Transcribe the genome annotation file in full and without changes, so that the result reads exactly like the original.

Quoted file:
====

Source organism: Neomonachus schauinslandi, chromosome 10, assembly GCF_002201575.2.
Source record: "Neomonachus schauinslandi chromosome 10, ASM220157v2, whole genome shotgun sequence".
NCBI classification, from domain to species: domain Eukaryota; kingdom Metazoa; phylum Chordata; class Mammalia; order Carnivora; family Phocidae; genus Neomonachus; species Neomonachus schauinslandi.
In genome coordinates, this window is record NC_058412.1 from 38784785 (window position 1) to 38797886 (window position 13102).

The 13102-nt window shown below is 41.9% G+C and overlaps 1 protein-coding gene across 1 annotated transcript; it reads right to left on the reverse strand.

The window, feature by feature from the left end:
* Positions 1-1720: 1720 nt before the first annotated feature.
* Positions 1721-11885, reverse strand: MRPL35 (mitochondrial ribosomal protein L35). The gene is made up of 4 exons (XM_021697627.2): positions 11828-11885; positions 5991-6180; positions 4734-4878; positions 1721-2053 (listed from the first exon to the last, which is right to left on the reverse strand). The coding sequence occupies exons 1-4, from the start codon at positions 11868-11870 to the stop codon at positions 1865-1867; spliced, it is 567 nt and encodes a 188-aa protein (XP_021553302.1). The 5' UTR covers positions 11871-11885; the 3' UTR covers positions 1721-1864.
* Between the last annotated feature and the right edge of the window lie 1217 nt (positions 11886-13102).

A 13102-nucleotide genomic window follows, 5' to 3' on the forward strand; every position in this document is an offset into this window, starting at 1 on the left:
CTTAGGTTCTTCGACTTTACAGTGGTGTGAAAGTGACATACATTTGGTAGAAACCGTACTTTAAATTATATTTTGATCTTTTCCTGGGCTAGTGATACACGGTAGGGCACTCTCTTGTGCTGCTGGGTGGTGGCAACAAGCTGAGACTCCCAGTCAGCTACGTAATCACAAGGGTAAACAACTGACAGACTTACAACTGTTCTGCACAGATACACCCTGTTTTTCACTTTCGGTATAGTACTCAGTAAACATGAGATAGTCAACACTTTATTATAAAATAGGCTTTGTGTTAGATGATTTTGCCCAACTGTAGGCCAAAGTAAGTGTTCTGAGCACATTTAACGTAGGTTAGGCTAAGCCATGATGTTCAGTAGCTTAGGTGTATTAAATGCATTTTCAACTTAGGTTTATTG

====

Source organism: Neomonachus schauinslandi, chromosome 10, assembly GCF_002201575.2.
Source record: "Neomonachus schauinslandi chromosome 10, ASM220157v2, whole genome shotgun sequence".
NCBI classification, from domain to species: domain Eukaryota; kingdom Metazoa; phylum Chordata; class Mammalia; order Carnivora; family Phocidae; genus Neomonachus; species Neomonachus schauinslandi.
In genome coordinates, this window is record NC_058412.1 from 38784785 (window position 1) to 38797886 (window position 13102).

The 13102-nt window shown below is 41.9% G+C and overlaps 1 protein-coding gene across 1 annotated transcript; it reads right to left on the reverse strand.

The window, feature by feature from the left end:
* Positions 1-1720: 1720 nt before the first annotated feature.
* Positions 1721-11885, reverse strand: MRPL35 (mitochondrial ribosomal protein L35). The gene is made up of 4 exons (XM_021697627.2): positions 11828-11885; positions 5991-6180; positions 4734-4878; positions 1721-2053 (listed from the first exon to the last, which is right to left on the reverse strand). The coding sequence occupies exons 1-4, from the start codon at positions 11868-11870 to the stop codon at positions 1865-1867; spliced, it is 567 nt and encodes a 188-aa protein (XP_021553302.1). The 5' UTR covers positions 11871-11885; the 3' UTR covers positions 1721-1864.
* Between the last annotated feature and the right edge of the window lie 1217 nt (positions 11886-13102).

A 13102-nucleotide genomic window follows, 5' to 3' on the forward strand; every position in this document is an offset into this window, starting at 1 on the left:
CTTAGGTTCTTCGACTTTACAGTGGTGTGAAAGTGACATACATTTGGTAGAAACCGTACTTTAAATTATATTTTGATCTTTTCCTGGGCTAGTGATACACGGTAGGGCACTCTCTTGTGCTGCTGGGTGGTGGCAACAAGCTGAGACTCCCAGTCAGCTACGTAATCACAAGGGTAAACAACTGACAGACTTACAACTGTTCTGCACAGATACACCCTGTTTTTCACTTTCGGTATAGTACTCAGTAAACATGAGATAGTCAACACTTTATTATAAAATAGGCTTTGTGTTAGATGATTTTGCCCAACTGTAGGCCAAAGTAAGTGTTCTGAGCACATTTAACGTAGGTTAGGCTAAGCCATGATGTTCAGTAGCTTAGGTGTATTAAATGCATTTTCAACTTAGGTTTATTG